- Insufficient Evidence: A defense attorney can challenge the sufficiency of the evidence presented by the prosecution. If the evidence is weak, inconsistent, or insufficient to prove the defendant’s guilt beyond a reasonable doubt, it can be argued that there is a lack of evidence to support the charges.
- Entrapment: If the defendant can demonstrate that they were induced or coerced by law enforcement to commit the fraudulent acts, they may have a viable defense of entrapment. This defense asserts that the defendant would not have engaged in the illegal activity if it were not for the actions of law enforcement agents.
- Coerced Confessions: If the defendant’s confession was obtained through coercion, duress, or other forms of improper police conduct, it may be possible to challenge the admissibility of the confession. This defense argues that the confession was not given voluntarily and should be excluded from evidence.
In the case of a conviction under California Penal Code 11153 and/or 11173, depending on the circumstances, it is considered a crime of moral turpitude since fraud or deceit is involved, and willfulness is an element. If an individual is not a legal resident, a conviction for HS 11173 can potentially result in deportation in Immigration Court. This is because the offense is considered deportable due to its association with drug use and acts of lying or fraud, which are classified as crimes involving moral turpitude.
Crimes involving moral turpitude are offenses that are objectively considered morally inexcusable, including both misdemeanor and felony crimes. Any offense that is considered “shocking to the conscious” of an average person can prevent a noncitizen from accessing various forms of immigration benefits.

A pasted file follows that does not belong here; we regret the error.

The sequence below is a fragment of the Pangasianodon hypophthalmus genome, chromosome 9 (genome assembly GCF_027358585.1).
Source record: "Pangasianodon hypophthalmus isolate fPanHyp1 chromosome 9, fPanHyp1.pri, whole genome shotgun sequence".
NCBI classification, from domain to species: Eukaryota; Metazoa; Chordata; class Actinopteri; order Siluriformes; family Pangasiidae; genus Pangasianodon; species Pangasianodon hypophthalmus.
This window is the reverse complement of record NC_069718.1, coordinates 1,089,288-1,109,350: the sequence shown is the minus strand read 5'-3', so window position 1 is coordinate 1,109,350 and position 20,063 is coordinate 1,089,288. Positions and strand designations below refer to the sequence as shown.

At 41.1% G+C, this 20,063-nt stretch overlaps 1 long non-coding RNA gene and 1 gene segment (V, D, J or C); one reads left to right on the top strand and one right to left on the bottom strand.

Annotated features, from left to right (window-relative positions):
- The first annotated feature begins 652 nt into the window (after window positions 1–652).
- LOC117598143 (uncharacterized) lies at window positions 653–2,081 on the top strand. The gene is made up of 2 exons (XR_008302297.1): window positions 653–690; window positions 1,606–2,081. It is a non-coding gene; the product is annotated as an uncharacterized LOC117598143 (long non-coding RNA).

Furthermore, a conviction under HS 11153(a) and/or HS 11173(a), depending on the circumstances, may potentially be considered an aggravated felony for immigration purposes. An aggravated felony is a specific category of crimes, encompassing both misdemeanors and felonies, that can prevent a noncitizen from accessing various immigration benefits. If someone is convicted of a crime that is automatically designated as an aggravated felony, it is likely to lead to removal proceedings before an immigration judge.
If you or someone you know is charged with this crime, it is strongly advisable that you also consult with an immigration lawyer. If you do not have or know of an immigration lawyer, the Tabibnia Law Firm can refer you to one.
- Prescribing a Controlled Substance without a Legitimate Purpose – California Health & Safety Code Section 11153 HSC
- Possession of a Controlled Substance – California Health & Safety Code Section 11350 HSC
- Forged Prescription for Narcotic – California Health & Safety Code 11368 HSC
- Prescribing a controlled substance without treatment – HSC 11154a
- Counterfeiting a prescription blank – HSC 11162.5
- Health & Safety Code 11356 HS – prescribe drugs to an addict
- Business and Professions Code 4324 BPC – forging or altering a prescription
Speak With Criminal Defense Lawyer From Tabibnia Law Firm
A conviction for HS 11173 can have severe consequences, potentially resulting in prison time and significant damage to one’s personal and professional life. Even individuals with no prior criminal history can face serious penalties if charged and convicted. Additionally, a conviction for this offense can lead to the loss of any professional licenses and jeopardize one’s career path.
To increase your chances of a favorable outcome, it is crucial to seek the assistance of a skilled attorney who specializes in criminal defense. Attorney Cyrus Tabibnia of the Tabibnia Law Firm has a successful track record of defending individuals charged with drug and prescription fraud crimes, including HS 11173. You can contact the Los Angeles drug crime Attorney at 866-713-2159 to discuss your case and seek guidance on the best legal strategies to protect your rights and interests.